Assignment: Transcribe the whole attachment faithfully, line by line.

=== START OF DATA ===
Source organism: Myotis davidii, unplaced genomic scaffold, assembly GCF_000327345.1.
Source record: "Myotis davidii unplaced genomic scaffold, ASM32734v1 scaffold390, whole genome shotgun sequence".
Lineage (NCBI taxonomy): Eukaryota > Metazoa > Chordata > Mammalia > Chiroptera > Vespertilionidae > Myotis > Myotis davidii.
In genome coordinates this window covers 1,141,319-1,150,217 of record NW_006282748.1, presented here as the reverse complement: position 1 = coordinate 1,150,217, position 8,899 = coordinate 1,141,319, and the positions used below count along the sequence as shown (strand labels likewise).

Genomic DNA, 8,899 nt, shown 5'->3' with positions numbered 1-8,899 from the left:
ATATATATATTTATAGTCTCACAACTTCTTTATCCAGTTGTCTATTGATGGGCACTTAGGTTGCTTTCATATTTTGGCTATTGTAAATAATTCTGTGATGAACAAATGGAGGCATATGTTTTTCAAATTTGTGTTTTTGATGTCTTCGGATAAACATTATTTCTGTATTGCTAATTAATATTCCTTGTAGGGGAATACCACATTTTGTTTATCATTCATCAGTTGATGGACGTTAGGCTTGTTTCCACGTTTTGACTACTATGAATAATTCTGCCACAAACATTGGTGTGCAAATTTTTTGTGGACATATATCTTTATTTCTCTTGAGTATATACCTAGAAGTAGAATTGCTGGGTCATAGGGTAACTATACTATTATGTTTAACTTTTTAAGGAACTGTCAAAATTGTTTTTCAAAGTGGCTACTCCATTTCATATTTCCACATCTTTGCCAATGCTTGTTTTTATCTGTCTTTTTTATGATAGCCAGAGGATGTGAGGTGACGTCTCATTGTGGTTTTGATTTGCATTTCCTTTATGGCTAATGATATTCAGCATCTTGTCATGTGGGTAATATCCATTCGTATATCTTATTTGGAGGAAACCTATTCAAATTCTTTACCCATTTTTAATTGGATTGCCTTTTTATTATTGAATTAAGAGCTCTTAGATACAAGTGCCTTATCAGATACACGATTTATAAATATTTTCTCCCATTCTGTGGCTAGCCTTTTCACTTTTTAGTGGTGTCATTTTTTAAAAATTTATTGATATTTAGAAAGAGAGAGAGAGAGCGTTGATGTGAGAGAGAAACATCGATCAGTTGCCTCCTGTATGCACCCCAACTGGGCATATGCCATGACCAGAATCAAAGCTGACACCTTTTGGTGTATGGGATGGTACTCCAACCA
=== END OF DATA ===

Source organism: Myotis davidii, unplaced genomic scaffold, assembly GCF_000327345.1.
Source record: "Myotis davidii unplaced genomic scaffold, ASM32734v1 scaffold390, whole genome shotgun sequence".
Lineage (NCBI taxonomy): Eukaryota > Metazoa > Chordata > Mammalia > Chiroptera > Vespertilionidae > Myotis > Myotis davidii.
In genome coordinates this window covers 1,141,319-1,150,217 of record NW_006282748.1, presented here as the reverse complement: position 1 = coordinate 1,150,217, position 8,899 = coordinate 1,141,319, and the positions used below count along the sequence as shown (strand labels likewise).

Genomic DNA, 8,899 nt, shown 5'->3' with positions numbered 1-8,899 from the left:
ATATATATATTTATAGTCTCACAACTTCTTTATCCAGTTGTCTATTGATGGGCACTTAGGTTGCTTTCATATTTTGGCTATTGTAAATAATTCTGTGATGAACAAATGGAGGCATATGTTTTTCAAATTTGTGTTTTTGATGTCTTCGGATAAACATTATTTCTGTATTGCTAATTAATATTCCTTGTAGGGGAATACCACATTTTGTTTATCATTCATCAGTTGATGGACGTTAGGCTTGTTTCCACGTTTTGACTACTATGAATAATTCTGCCACAAACATTGGTGTGCAAATTTTTTGTGGACATATATCTTTATTTCTCTTGAGTATATACCTAGAAGTAGAATTGCTGGGTCATAGGGTAACTATACTATTATGTTTAACTTTTTAAGGAACTGTCAAAATTGTTTTTCAAAGTGGCTACTCCATTTCATATTTCCACATCTTTGCCAATGCTTGTTTTTATCTGTCTTTTTTATGATAGCCAGAGGATGTGAGGTGACGTCTCATTGTGGTTTTGATTTGCATTTCCTTTATGGCTAATGATATTCAGCATCTTGTCATGTGGGTAATATCCATTCGTATATCTTATTTGGAGGAAACCTATTCAAATTCTTTACCCATTTTTAATTGGATTGCCTTTTTATTATTGAATTAAGAGCTCTTAGATACAAGTGCCTTATCAGATACACGATTTATAAATATTTTCTCCCATTCTGTGGCTAGCCTTTTCACTTTTTAGTGGTGTCATTTTTTAAAAATTTATTGATATTTAGAAAGAGAGAGAGAGAGCGTTGATGTGAGAGAGAAACATCGATCAGTTGCCTCCTGTATGCACCCCAACTGGGCATATGCCATGACCAGAATCAAAGCTGACACCTTTTGGTGTATGGGATGGTACTCCAACCA